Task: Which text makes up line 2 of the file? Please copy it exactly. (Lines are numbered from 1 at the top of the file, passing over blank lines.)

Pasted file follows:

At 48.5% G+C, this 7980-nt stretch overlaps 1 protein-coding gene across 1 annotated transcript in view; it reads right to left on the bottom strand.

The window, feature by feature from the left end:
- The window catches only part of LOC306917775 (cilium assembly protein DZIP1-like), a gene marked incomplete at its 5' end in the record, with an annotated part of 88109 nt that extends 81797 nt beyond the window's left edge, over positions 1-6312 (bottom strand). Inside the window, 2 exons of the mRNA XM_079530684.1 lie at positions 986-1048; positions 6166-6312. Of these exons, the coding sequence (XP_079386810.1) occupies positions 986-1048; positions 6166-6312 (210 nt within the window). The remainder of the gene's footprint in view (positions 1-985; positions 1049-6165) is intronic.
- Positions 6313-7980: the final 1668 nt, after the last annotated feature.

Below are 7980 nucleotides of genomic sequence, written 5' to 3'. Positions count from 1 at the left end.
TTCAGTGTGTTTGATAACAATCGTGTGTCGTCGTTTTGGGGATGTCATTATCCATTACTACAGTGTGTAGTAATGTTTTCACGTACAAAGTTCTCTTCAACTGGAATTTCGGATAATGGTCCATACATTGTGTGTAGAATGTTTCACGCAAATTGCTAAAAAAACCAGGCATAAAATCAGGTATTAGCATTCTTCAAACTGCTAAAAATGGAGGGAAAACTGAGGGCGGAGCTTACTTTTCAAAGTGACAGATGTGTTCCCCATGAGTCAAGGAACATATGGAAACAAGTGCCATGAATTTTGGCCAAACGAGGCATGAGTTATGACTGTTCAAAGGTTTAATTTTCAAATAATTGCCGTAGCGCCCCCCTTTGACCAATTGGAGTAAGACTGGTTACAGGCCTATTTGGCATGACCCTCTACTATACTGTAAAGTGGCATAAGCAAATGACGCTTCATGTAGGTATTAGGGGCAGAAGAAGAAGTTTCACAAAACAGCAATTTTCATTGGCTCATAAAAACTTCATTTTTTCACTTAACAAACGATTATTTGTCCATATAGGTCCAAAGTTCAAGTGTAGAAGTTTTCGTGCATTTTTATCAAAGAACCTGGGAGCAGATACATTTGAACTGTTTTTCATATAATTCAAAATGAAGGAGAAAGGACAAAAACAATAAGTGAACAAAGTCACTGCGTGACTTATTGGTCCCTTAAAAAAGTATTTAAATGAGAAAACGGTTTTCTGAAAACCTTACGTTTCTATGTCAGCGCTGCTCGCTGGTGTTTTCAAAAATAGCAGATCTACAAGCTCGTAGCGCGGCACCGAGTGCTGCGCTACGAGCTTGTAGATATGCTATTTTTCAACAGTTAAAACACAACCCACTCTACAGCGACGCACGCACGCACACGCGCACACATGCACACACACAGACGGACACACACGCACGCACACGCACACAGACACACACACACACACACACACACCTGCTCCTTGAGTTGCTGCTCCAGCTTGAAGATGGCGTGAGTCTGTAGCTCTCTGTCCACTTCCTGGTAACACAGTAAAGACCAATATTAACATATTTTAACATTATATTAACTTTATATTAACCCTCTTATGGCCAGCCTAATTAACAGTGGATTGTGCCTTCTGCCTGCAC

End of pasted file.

The window, feature by feature from the left end: